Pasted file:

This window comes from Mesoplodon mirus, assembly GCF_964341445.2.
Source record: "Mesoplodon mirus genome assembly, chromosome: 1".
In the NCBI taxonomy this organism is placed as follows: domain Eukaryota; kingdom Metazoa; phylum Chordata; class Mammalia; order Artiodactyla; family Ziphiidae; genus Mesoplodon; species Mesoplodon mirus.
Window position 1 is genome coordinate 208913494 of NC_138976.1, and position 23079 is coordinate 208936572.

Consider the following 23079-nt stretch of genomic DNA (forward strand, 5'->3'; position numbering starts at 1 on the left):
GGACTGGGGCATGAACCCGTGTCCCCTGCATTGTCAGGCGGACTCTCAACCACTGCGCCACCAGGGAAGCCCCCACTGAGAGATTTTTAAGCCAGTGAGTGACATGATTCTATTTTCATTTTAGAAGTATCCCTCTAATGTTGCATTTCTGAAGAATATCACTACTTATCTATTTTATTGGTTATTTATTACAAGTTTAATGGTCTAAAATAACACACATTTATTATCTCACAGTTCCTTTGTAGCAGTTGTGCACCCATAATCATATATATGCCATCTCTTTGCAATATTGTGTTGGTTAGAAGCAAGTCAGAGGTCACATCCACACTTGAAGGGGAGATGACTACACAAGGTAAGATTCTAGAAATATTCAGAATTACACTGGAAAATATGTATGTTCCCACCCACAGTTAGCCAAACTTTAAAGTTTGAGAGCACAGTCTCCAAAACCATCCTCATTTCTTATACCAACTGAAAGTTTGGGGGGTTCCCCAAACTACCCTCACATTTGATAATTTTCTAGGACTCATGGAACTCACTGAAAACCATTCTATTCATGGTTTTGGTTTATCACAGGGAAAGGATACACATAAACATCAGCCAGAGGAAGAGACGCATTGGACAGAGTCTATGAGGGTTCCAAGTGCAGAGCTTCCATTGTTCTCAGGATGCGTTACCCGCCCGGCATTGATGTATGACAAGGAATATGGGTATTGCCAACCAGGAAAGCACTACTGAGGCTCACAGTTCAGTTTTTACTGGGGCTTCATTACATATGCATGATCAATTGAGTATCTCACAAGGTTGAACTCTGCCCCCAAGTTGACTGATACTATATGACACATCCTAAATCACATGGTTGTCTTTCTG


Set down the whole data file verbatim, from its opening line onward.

This window comes from Mesoplodon mirus, assembly GCF_964341445.2.
Source record: "Mesoplodon mirus genome assembly, chromosome: 1".
In the NCBI taxonomy this organism is placed as follows: domain Eukaryota; kingdom Metazoa; phylum Chordata; class Mammalia; order Artiodactyla; family Ziphiidae; genus Mesoplodon; species Mesoplodon mirus.
Window position 1 is genome coordinate 208913494 of NC_138976.1, and position 23079 is coordinate 208936572.

Consider the following 23079-nt stretch of genomic DNA (forward strand, 5'->3'; position numbering starts at 1 on the left):
GGACTGGGGCATGAACCCGTGTCCCCTGCATTGTCAGGCGGACTCTCAACCACTGCGCCACCAGGGAAGCCCCCACTGAGAGATTTTTAAGCCAGTGAGTGACATGATTCTATTTTCATTTTAGAAGTATCCCTCTAATGTTGCATTTCTGAAGAATATCACTACTTATCTATTTTATTGGTTATTTATTACAAGTTTAATGGTCTAAAATAACACACATTTATTATCTCACAGTTCCTTTGTAGCAGTTGTGCACCCATAATCATATATATGCCATCTCTTTGCAATATTGTGTTGGTTAGAAGCAAGTCAGAGGTCACATCCACACTTGAAGGGGAGATGACTACACAAGGTAAGATTCTAGAAATATTCAGAATTACACTGGAAAATATGTATGTTCCCACCCACAGTTAGCCAAACTTTAAAGTTTGAGAGCACAGTCTCCAAAACCATCCTCATTTCTTATACCAACTGAAAGTTTGGGGGGTTCCCCAAACTACCCTCACATTTGATAATTTTCTAGGACTCATGGAACTCACTGAAAACCATTCTATTCATGGTTTTGGTTTATCACAGGGAAAGGATACACATAAACATCAGCCAGAGGAAGAGACGCATTGGACAGAGTCTATGAGGGTTCCAAGTGCAGAGCTTCCATTGTTCTCAGGATGCGTTACCCGCCCGGCATTGATGTATGACAAGGAATATGGGTATTGCCAACCAGGAAAGCACTACTGAGGCTCACAGTTCAGTTTTTACTGGGGCTTCATTACATATGCATGATCAATTGAGTATCTCACAAGGTTGAACTCTGCCCCCAAGTTGACTGATACTATATGACACATCCTAAATCACATGGTTGTCTTTCTG